Article Title:10 reasons to support the CU and Relationships bills
Category:Features
Author or Credit:Craig Young
Published on:9th July 2004 - 12:00 pm
Published by:GayNZ.com
Story ID:329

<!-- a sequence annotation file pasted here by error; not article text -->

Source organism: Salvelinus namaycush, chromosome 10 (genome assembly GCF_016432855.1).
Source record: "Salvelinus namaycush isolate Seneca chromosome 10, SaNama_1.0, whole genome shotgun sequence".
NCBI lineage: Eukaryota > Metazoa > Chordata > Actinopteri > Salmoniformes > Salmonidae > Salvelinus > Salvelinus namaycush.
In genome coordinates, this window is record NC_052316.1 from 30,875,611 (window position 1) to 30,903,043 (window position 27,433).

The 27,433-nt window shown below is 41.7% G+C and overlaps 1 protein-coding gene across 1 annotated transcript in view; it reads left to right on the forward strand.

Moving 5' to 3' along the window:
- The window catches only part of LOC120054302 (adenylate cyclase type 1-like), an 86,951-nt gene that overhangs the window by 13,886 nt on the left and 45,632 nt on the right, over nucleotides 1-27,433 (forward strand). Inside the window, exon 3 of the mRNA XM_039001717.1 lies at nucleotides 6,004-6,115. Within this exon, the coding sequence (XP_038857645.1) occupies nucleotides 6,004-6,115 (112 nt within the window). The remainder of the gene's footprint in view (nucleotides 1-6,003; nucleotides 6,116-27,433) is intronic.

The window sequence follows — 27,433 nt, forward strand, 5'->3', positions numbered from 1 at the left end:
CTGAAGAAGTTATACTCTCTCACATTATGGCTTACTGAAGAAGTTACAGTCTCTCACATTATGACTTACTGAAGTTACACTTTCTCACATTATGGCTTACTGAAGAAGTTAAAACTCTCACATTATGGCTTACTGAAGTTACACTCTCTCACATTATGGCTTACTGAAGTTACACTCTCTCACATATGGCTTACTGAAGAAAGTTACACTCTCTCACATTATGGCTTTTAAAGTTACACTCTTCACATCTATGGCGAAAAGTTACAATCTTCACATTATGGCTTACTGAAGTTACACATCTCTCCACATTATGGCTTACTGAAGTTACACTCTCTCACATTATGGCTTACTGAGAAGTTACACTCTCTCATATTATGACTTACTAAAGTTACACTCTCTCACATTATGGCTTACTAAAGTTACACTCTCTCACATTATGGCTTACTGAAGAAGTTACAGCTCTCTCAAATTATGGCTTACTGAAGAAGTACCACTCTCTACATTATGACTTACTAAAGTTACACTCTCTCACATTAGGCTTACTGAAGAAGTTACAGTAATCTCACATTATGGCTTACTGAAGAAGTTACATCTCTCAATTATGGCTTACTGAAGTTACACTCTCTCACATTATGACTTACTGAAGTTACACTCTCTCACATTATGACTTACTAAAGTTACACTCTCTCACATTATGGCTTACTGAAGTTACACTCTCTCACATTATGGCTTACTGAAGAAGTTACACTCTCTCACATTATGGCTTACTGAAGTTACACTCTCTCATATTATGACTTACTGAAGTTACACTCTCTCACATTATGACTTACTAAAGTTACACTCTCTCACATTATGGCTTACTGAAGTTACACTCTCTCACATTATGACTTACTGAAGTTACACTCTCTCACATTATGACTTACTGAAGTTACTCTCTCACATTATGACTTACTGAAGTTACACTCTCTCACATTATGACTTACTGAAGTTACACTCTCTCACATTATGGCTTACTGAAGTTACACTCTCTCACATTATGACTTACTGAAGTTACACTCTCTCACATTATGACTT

Text:1. The CUB and RSRB are about equality under the law And it cuts both ways. Why should bereaved lesbian and gay partners be denied next of kin and inheritance rights? Why should lesbian and gay couples have access to individualised benefits while heterosexual couples don't? Why shouldn't lesbians and gay men be allowed to solemnise their relationships? 2. The CUB and RSRB imposes responsibilities as well as rights Under these laws, we will all be subject to exactly the same responsibilities and obligations as well as rights within current New Zealand statute law. 3. Comparable jurisdictions already have similar legislation Apart from Italy and Austria, most of Western Europe either has or is considering registered partnership legislation of some sort. Canada is a fellow Commonwealth member that is similar to our own in many ways, yet it is ahead of us in terms of its legal recognition of same-sex relationships. 4. This won't affect the core premise of the Marriage Act 1955 Marriage will continue to be restricted to one man and one woman, until Parliament and public opinion decide otherwise. The proposed legislation does not touch that core premise of the Marriage Act. 5. Faith-state separation is a public good Witness the devastation that prevailed in the lands of the former Yugoslavia when Serbian Orthdoxy fueled the fires of anti-Muslim bigotry, or the roles of Catholic and Lutheran antisemitism in fueling the fires of the Nazi Holocaust in the thirties and forties. New Zealand is both a secularised and multicultural society in the early twenty-first century. Why should one faith's opposition to legal recognition of same-sex relationships be translated into public policy? Haven't we learnt anything from the tragedies of the last decade or century? Conservative Christians are entitled to freedom of religious belief, conscience, association and practice where that does not directly infringe the rights of others. Those rights are guaranteed under the Bill of Rights Act and international conventions on religious freedom. Why do they need radical 'religious liberty,' where they do not recognise that some forms of religious practice do constitute direct harm to others, if translated directly into public policy? 6. Secular relationship recognition has existed here since 1847 Since 1847, New Zealanders have had access to civil and secular marriage. This suggests that we should not recognise the principle of a strong civic Christian faith as a guide to public policy on this issue, particularly as it is no longer the case demographically. 7. There is no direct evidence that proposed reforms will cause tangible harms If one makes public policy claims, there is an obligation to provide substantive evidence to verify those claims, or acknowledge that they are scaremongering. Moreover, it is unethical to knowingly use mendacious 'research' in the context of public policy debate when its proponents know that it has not passed judicial or legislative muster in other jurisdictions. 8. Natural law antigay arguments are archaic and fail the logical test of Ockham's Razor Conservative Catholics and their fundamentalist allies have argued that 'natural law' theory is an adequate guide to public policy on this issue. Their interpretation of natural law theory is based on Thomas Aquinas' twelfth-century Scholastic model, which is strongly reliant on unassisted and unsystematic subjective interpretation of the external world. Therefore, because surface physical appearances 'testify' to the existence of two biological sexes, heterosexuality is 'natural' while lesbian/gay sexualities are not. As this argument is based on prescientific and premodern premises, it ignores the wealth of medical and social scientific data about the early hardwired nature of sexualities, whether lesbian, gay or straight. Moreover, thirteenth century logician William of Ockham raised a rebuttal here- one should restrict oneself to the direct hypothesis under examination and not assume that they must conform to prescribed a priori assumptions that cannot be verified from the available evidence. It is Thomist scholasticism that says homosexuality is 'unnatural' not nature. Accordingly, if lesbian and gay identity and desire are natural from these premises, then updated natural law theories might as well apply, which recognise intrinsic rights as natural liberties of every human person. 9. Contrary to assertions, most opposition to civil unions and relationship recognition is based on irrational bias, claims and other questionable inferences It has been almost eighteen years since homosexual law reform and over a decade since passage of inclusive anti-discrimination laws. However, some conservative Christian opponents of the current proposed legislation still rely on the work of Paul Cameron, Judith Reisman, Neil Whitehead and other mendacious commentators. Professional associations, legislative committees and regulatory bodies have subjected the claims of these antigay 'experts' to critical analysis, and they have been found wanting. It is not the case that homosexuality and paedophilia are indistinguisable. Apart from neo-traditionalist Mormons in the United States, there is no Western mass movements for the rights of polyamorous and/or polygamous spouses, nor can this be inferred from medical and social scientific research related to lesbian and gay relationships and/or parenting. It is not the case that past epidemiological research is relevant to the current public debates, given that contemporary evidence shows a wide variety of frequency of sexual partners amongst heterosexuals and gay men alike. Again, it must be asked why the Christian Right is unwilling to recognise the applicability of Ockham's Razor to these irrelevant arguments. The Maxim Institute has fallen into this trap in one recorded public anti-CUB event at Milford Baptist Church, as well as within a recent Care of Children Bill submission. 10. After this, there won't be much left to legislate The lesbian and gay law reform agenda is nearly complete, apart from security and recognition of parenting arrangements and families. It's almost over, and after guardianship and adoption law reform are complete, our communities will settle back and raise our families and live our relationships in civil peace. We hope that our opponents won't keep on endlessly relitigating the past, although the revival of past antigay discredited junk science renders this a forelorn hope, sadly. Craig Young - 9th July 2004